The improved knowledge from this research was aimed at helping to identify more accurately the causes of blooms and therefore, inform catchment management decision-making regarding the most effective nutrient reduction management options (e.g. Investment in urban wastewater infrastructure, and/or increased control of diffuse nutrient inputs from agriculture).
Supplementary Information
This report is published as part of the EPA Research Programme 2014?2020. The programme is financed by the Irish Government. It is administered on behalf of the Department of Communications, Climate Action and the Environment by the EPA, which has the statutory function of coordinating and promoting environmental research.
The authors would like to acknowledge the members of the project steering committee, namely Robert Wilkes, Karen Roche, Christine Maggs, Claire Young, David Lyons, Nadège Rossi, Sylvain Ballu, Sophie Richier, Bryan Deegan and Serena Keane. In addition, the authors would like to acknowledge the contribution of Ana Mendes, Eoin McGillicuddy, Owen Doherty, Shane Rooney, Paul Naessens, Charlène Linderhof, Andrew Niven, María Galindo Ponce, Claudia Cara, Guillaume Bernard, Gabrille Tragin, Teresa Fernandez, and Nicole Keogh to the Sea-MAT Project.

Scientific articles:
1. Wan AHL, Wilkes RJ, Heesch S, Bermejo R, Johson MP, Morrison L. (2017). Assessment and Characterisation of Ireland's Green Tides (Ulva species). Plos One, e0169049. (IF: 2.766; Q1 in Multidisplinary Sciences -15/64-; 10 citations).
2. Bermejo R, Heesch S, MacMonagle M, O'Donnell M, Daly E, Wilkes RJ, Morrison L. (2019). Spatial and temporal variability of biomass and composition of green tides in Ireland. Harmful Algae. 81: 94 - 105. (IF: 4.138; Q1 in Marine and Freshwater Biology -3/106-; 1 citation).

1. Bermejo, R., Edwards, M., Daly, E., Curley, E., Fenton, O., Heesch, S. and Morrison, L. ?Forty shades of green?red and brown? Understanding large macroalgal blooms in Irish estuaries?, The British Phycological Society Meeting 64th Annual Meeting, Bournemouth, UK (June 2016). Poster.
2. Curley, E., Edwards, M., Bermejo, R., Daly, E., Fenton, O., Heesch, S. and Morrison, L. (2016) "Understanding large macroalgal blooms in Irish estuaries: The Sea-MAT project", Ryan Institute Research Day (December 2016, June 2017). Poster.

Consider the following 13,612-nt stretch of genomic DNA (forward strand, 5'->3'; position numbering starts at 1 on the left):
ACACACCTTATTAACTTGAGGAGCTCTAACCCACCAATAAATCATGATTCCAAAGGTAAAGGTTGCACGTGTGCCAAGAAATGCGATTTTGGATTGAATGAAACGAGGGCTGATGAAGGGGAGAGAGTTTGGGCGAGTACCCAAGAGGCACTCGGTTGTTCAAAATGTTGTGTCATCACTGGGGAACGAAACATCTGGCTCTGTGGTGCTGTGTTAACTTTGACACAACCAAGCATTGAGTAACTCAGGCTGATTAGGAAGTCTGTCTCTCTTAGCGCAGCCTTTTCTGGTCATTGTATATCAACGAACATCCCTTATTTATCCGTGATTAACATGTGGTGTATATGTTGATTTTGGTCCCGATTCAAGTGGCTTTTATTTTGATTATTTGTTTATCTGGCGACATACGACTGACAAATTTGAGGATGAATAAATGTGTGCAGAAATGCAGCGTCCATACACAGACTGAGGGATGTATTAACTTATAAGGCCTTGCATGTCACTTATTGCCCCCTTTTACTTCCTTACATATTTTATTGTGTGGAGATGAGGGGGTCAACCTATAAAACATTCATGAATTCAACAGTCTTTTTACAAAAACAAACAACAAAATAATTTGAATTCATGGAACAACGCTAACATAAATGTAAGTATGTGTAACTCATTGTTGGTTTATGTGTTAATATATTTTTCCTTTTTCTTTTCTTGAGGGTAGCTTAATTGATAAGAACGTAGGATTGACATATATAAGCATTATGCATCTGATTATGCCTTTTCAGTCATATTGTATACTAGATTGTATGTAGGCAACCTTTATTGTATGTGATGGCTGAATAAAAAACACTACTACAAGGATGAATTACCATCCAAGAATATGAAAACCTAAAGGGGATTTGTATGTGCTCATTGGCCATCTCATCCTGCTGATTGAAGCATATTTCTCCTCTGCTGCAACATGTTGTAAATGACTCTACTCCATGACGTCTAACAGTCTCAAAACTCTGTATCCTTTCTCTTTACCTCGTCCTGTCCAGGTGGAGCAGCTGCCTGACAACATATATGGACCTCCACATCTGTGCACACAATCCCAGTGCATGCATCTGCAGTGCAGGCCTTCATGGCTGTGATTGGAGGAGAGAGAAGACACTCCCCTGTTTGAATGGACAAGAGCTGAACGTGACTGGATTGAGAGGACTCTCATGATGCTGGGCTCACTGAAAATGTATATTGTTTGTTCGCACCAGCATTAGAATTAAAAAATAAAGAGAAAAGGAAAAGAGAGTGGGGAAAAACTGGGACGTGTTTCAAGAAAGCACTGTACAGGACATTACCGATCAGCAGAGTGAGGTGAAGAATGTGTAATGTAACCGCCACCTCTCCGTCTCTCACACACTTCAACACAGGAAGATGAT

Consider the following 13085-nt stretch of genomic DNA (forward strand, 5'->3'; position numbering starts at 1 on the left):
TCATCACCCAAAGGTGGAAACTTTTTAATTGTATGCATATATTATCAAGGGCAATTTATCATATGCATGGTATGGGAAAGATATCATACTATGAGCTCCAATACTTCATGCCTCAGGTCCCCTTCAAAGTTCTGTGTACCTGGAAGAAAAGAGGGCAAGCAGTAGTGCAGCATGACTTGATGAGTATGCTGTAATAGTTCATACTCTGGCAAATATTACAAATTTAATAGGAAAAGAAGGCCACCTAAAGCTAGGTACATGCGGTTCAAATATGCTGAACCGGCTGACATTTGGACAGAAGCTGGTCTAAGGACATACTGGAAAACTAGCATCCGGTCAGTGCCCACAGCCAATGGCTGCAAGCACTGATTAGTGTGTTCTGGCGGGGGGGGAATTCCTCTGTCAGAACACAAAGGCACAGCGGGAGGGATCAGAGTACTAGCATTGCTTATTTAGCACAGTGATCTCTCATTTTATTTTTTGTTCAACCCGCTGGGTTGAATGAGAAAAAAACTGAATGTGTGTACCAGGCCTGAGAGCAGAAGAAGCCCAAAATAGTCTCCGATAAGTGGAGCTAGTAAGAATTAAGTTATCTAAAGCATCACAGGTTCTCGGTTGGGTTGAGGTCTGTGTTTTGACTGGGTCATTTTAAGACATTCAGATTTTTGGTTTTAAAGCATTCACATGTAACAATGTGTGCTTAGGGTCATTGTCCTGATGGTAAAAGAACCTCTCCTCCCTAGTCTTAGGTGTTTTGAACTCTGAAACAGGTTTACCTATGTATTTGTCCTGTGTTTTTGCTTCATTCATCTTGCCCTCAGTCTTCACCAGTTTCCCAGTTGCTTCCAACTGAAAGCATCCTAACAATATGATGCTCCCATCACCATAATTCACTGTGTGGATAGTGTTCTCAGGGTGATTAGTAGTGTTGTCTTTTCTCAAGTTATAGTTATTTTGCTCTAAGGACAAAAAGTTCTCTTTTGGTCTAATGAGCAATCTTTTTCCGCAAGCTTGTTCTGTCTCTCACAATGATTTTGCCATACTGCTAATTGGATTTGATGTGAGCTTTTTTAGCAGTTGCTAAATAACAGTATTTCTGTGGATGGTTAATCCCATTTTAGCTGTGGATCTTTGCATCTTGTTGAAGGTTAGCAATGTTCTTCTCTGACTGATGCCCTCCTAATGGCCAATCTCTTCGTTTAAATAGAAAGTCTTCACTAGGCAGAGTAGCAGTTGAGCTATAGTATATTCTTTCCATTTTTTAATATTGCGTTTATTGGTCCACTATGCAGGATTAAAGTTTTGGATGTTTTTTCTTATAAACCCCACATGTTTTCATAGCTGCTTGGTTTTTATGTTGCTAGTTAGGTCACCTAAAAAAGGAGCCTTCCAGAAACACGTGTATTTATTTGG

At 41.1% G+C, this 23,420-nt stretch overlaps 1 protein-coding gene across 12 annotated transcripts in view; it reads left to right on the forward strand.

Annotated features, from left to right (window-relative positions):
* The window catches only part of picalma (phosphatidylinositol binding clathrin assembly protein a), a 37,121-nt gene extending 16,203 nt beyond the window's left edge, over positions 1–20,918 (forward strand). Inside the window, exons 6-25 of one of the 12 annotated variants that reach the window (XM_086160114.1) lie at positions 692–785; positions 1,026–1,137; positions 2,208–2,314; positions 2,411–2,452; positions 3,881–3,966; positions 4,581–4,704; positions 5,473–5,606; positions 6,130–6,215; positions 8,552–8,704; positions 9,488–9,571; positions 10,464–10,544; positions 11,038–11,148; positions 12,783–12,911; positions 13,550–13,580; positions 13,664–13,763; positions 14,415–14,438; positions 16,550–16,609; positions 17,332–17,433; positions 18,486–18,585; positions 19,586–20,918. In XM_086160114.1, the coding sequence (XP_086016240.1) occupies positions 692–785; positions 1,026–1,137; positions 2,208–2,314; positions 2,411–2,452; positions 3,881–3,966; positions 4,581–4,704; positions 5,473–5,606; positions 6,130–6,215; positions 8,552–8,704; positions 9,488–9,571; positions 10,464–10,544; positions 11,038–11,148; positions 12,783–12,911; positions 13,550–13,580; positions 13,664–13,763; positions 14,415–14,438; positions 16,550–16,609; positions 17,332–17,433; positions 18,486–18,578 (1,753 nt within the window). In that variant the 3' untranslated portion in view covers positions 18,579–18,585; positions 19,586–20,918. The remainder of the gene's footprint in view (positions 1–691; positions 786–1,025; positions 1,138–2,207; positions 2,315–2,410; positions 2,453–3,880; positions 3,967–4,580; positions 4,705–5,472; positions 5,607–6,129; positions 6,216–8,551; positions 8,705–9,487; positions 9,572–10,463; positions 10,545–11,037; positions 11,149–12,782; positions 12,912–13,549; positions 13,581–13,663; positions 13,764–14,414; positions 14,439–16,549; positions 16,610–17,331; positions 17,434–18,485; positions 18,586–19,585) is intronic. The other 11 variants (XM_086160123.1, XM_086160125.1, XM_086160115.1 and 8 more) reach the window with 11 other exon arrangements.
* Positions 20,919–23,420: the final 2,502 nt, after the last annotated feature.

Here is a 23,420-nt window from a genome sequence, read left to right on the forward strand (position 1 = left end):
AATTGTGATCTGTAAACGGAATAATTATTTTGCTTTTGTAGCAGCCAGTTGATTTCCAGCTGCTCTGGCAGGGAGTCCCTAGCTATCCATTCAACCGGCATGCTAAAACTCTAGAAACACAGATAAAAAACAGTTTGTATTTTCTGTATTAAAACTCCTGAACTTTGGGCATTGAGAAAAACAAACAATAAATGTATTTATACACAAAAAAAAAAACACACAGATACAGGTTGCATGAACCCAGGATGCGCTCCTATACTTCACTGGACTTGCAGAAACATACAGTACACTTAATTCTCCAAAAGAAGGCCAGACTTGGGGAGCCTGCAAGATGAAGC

3. Bermejo, R., Niven, A., MacMonagail, M., Daly, E., Morrison, L. (2017) ?Assessing spatial and temporal scales of variation in green tides: Tubular vs. Sheet‐like morphologies?, The British Phycological Society Meeting 65th Annual Meeting, Bournemouth, UK (January 2017, June 2017). Poster.
4. O'Donnell, M., Mendes, A., Edwards, M., Curley, E., Morrison, L. and Bermejo, R. (2016) ?Can differences in minimum areas lead to different conclusions? A case study in green algal tides?, The British Phycological Society Meeting 65th Annual Meeting, Bournemouth, UK (January 2017, June 2017). Poster.
5. Curley, E., Bermejo, R. and Morrison, L. (2017). ?The phytotoxicity of MCPA on ?green tide? macroalgal species?. Environ 2017, Athlone Institute of Technology (April 2016). Poster.
6. Morrison, L., Daly, E and Bermejo, R. Ulva in Ireland and Opportunistic Macroalgal Blooms in Irish Estuaries ? The Sea-MAT Project, First International Conference on Sea Lettuce (Ulva spp.) Management, (Jersey, UK, October 2017). (presented by Dr. Robert Wilkes). Oral communication.
7. Bermejo, R. Daly, E. and Morrison, L. Spatial and temporal patterns of variation in Irish green tides. (University of Cadiz, Invited Speaker) (November 2017). Oral communication.
8. Morrison L , Bermejo R, Golden N, Edwards M, Curley E, Fenton O, Heesch S, Daly E, 2018. The Sea-MAT Project: Understanding large macroalgal blooms in Irish estuaries EUTRO 2018. Nyborg, Denmark. Programme and Book of Abstract: 37-38. Oral communication.
9. O'Donnell M, Bermejo R, Heesch S, McMonagle M, Daly E, Morrison L. 2018. Two for the price of one: The study of two green tides in Ireland reveals a temporal succession between at least two Ulva spp. EUTRO 2018. Nyborg, Denmark. Programme and Book of Abstract: 38. Oral communication.
10. Bermejo R, Galindo-Ponce M, Heesch S, O'Donnell M, McMonagle M, Daly E, Morrison L. 2018. Species richness of green tides increases persistence and stability: field and experimental evidences. EUTRO 2018. Nyborg, Denmark. Programme and Book of Abstract: 36-37. Oral communication.